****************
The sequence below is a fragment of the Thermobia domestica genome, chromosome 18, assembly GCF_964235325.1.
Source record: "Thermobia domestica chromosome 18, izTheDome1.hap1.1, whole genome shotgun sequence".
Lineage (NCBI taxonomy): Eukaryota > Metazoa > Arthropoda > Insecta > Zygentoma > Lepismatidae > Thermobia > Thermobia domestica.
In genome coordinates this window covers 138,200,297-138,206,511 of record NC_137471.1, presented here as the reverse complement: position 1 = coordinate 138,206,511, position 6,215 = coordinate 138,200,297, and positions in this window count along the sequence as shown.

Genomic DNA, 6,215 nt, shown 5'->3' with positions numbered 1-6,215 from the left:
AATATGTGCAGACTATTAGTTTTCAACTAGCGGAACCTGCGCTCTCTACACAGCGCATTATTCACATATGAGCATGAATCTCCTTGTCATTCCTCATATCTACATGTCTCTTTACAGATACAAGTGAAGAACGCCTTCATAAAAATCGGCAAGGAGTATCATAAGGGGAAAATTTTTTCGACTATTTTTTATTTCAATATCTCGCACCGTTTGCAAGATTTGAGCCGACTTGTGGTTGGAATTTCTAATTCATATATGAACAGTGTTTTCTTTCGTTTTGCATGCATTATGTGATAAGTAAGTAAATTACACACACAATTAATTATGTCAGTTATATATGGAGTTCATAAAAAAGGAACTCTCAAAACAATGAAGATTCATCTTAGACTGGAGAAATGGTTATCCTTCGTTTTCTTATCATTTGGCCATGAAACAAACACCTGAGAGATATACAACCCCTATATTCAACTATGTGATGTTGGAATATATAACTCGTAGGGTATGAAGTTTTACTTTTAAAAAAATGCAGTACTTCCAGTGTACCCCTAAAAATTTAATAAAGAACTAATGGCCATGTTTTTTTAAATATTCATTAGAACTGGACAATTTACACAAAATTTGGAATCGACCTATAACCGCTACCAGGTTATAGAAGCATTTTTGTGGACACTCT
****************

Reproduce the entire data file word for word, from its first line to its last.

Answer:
The sequence below is a fragment of the Thermobia domestica genome, chromosome 18, assembly GCF_964235325.1.
Source record: "Thermobia domestica chromosome 18, izTheDome1.hap1.1, whole genome shotgun sequence".
Lineage (NCBI taxonomy): Eukaryota > Metazoa > Arthropoda > Insecta > Zygentoma > Lepismatidae > Thermobia > Thermobia domestica.
In genome coordinates this window covers 138,200,297-138,206,511 of record NC_137471.1, presented here as the reverse complement: position 1 = coordinate 138,206,511, position 6,215 = coordinate 138,200,297, and positions in this window count along the sequence as shown.

Genomic DNA, 6,215 nt, shown 5'->3' with positions numbered 1-6,215 from the left:
AATATGTGCAGACTATTAGTTTTCAACTAGCGGAACCTGCGCTCTCTACACAGCGCATTATTCACATATGAGCATGAATCTCCTTGTCATTCCTCATATCTACATGTCTCTTTACAGATACAAGTGAAGAACGCCTTCATAAAAATCGGCAAGGAGTATCATAAGGGGAAAATTTTTTCGACTATTTTTTATTTCAATATCTCGCACCGTTTGCAAGATTTGAGCCGACTTGTGGTTGGAATTTCTAATTCATATATGAACAGTGTTTTCTTTCGTTTTGCATGCATTATGTGATAAGTAAGTAAATTACACACACAATTAATTATGTCAGTTATATATGGAGTTCATAAAAAAGGAACTCTCAAAACAATGAAGATTCATCTTAGACTGGAGAAATGGTTATCCTTCGTTTTCTTATCATTTGGCCATGAAACAAACACCTGAGAGATATACAACCCCTATATTCAACTATGTGATGTTGGAATATATAACTCGTAGGGTATGAAGTTTTACTTTTAAAAAAATGCAGTACTTCCAGTGTACCCCTAAAAATTTAATAAAGAACTAATGGCCATGTTTTTTTAAATATTCATTAGAACTGGACAATTTACACAAAATTTGGAATCGACCTATAACCGCTACCAGGTTATAGAAGCATTTTTGTGGACACTCT